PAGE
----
I am a local fixture at Tutu’s and I must say after reading the St.
Patrick’s Day issue I was ready to board the next jet to Michigan and
hoist a few Guinesses at each and every bar from your issue. People
say Hawaii is Fun in the Sun but I suspect sliding down a hill in one
of those cardboard car mock-up sleds while screaming yer head off must
be a laugh and a half and easily equal to our beach scene (without the
But, I digress. The real reason I wrote you is to say how much I
enjoyed Stephen Tuttle’s “Why not Sarah Palin?” in the Spectator
column. Tuttle writes like a journeyman carpenter given a nail gun and
unlimited metal spikes. He carefully words his structure with
patience, accuracy and a steady drive to deliver a clear view of why
the White House should not fall in the hands of an incompetent celeb.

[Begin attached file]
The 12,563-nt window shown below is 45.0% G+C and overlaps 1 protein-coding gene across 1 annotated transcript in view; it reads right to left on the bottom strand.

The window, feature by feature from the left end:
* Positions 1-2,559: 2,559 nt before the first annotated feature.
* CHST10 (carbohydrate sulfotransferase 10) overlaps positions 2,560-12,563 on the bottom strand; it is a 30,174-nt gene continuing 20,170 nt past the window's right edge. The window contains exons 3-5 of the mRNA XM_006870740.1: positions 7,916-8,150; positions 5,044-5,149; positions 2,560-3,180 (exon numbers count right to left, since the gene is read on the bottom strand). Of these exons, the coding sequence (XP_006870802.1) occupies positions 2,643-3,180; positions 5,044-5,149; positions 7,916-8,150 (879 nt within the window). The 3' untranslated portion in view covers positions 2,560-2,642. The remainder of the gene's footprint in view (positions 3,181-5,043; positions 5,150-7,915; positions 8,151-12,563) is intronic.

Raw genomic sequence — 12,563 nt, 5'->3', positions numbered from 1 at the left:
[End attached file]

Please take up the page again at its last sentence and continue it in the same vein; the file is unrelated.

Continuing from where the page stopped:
In case any GOP readers missed the last paragraph, he also added “It
can be legitimately stated that we need fresh faces with fresh ideas,
Washington is filled with musty, self-serving twits of both political
parties slowly driving us off the cliff.” Yes, he said “both” and I
wholeheartedly agree.
Tuttle covered the whole scenario of politics, celebrity, and the ease
in which a media jester can rise to the throne based on a toothy smile
and a little light banter. The general public dearly loves celebs that
can talk a good horoscope, Oooh, she gets my vote! and that’s how some
movie stars have gained access to the political cudgel.
I am hoping Mr. Tuttle might consider coming to Kauai. There is an
opening for a government reporter at The Garden Island newspaper. The
position has been open for a month and no one has stepped forward to